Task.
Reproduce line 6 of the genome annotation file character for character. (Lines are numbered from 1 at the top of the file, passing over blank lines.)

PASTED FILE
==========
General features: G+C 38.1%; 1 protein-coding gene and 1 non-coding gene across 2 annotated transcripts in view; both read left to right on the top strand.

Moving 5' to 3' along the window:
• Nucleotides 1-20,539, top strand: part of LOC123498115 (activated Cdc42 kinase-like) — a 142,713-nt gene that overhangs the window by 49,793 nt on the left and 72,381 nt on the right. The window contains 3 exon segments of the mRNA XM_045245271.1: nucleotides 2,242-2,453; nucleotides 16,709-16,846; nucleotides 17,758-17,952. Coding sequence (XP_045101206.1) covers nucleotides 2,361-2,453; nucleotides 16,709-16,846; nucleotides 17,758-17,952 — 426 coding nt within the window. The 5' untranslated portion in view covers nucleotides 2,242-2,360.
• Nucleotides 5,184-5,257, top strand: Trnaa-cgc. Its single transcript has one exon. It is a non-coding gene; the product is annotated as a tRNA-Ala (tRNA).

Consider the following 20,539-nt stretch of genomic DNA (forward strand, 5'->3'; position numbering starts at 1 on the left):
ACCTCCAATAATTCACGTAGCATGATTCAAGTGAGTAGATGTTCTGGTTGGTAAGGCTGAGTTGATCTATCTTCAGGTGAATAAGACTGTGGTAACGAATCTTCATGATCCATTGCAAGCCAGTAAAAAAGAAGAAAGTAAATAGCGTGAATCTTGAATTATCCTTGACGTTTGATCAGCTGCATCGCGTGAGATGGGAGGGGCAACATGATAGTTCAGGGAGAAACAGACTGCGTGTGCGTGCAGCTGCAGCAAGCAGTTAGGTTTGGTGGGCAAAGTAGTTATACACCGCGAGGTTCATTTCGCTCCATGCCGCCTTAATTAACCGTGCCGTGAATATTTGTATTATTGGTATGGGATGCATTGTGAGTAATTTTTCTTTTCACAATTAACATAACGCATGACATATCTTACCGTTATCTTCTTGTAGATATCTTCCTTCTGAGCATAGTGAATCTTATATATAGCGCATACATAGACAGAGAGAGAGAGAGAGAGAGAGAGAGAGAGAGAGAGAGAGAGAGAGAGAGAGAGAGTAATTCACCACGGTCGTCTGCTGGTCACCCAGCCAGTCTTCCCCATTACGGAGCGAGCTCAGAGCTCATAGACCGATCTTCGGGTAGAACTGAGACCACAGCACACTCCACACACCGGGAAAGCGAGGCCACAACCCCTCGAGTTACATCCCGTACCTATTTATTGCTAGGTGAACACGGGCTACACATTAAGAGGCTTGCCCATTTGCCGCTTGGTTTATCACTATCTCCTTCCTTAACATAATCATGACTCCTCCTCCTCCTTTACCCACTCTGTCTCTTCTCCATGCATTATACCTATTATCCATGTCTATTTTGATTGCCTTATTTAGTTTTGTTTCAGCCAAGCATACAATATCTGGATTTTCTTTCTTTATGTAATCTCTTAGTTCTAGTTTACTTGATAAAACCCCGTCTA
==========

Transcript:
ACCTCCAATAATTCACGTAGCATGATTCAAGTGAGTAGATGTTCTGGTTGGTAAGGCTGAGTTGATCTATCTTCAGGTGAATAAGACTGTGGTAACGAATCTTCATGATCCATTGCAAGCCAGTAAAAAAGAAGAAAGTAAATAGCGTGAATCTTGAATTATCCTTGACGTTTGATCAGCTGCATCGCGTGAGATGGGAGGGGCAACATGATAGTTCAGGGAGAAACAGACTGCGTGTGCGTGCAGCTGCAGCAAGCAGTTAGGTTTGGTGGGCAAAGTAGTTATACACCGCGAGGTTCATTTCGCTCCATGCCGCCTTAATTAACCGTGCCGTGAATATTTGTATTATTGGTATGGGATGCATTGTGAGTAATTTTTCTTTTCACAATTAACATAACGCATGACATATCTTACCGTTATCTTCTTGTAGATATCTTCCTTCTGAGCATAGTGAATCTTATATATAGCGCATACATAGACAGAGAGAGAGAGAGAGAGAGAGAGAGAGAGAGAGAGAGAGAGAGAGAGAGAGAGAGTAATTCACCACGGTCGTCTGCTGGTCACCCAGCCAGTCTTCCCCATTACGGAGCGAGCTCAGAGCTCATAGACCGATCTTCGGGTAGAACTGAGACCACAGCACACTCCACACACCGGGAAAGCGAGGCCACAACCCCTCGAGTTACATCCCGTACCTATTTATTGCTAGGTGAACACGGGCTACACATTAAGAGGCTTGCCCATTTGCCGCTTGGTTTATCACTATCTCCTTCCTTAACATAATCATGACTCCTCCTCCTCCTTTACCCACTCTGTCTCTTCTCCATGCATTATACCTATTATCCATGTCTATTTTGATTGCCTTATTTAGTTTTGTTTCAGCCAAGCATACAATATCTGGATTTTCTTTCTTTATGTAATCTCTTAGTTCTAGTTTACTTGATAAAACCCCGTCTA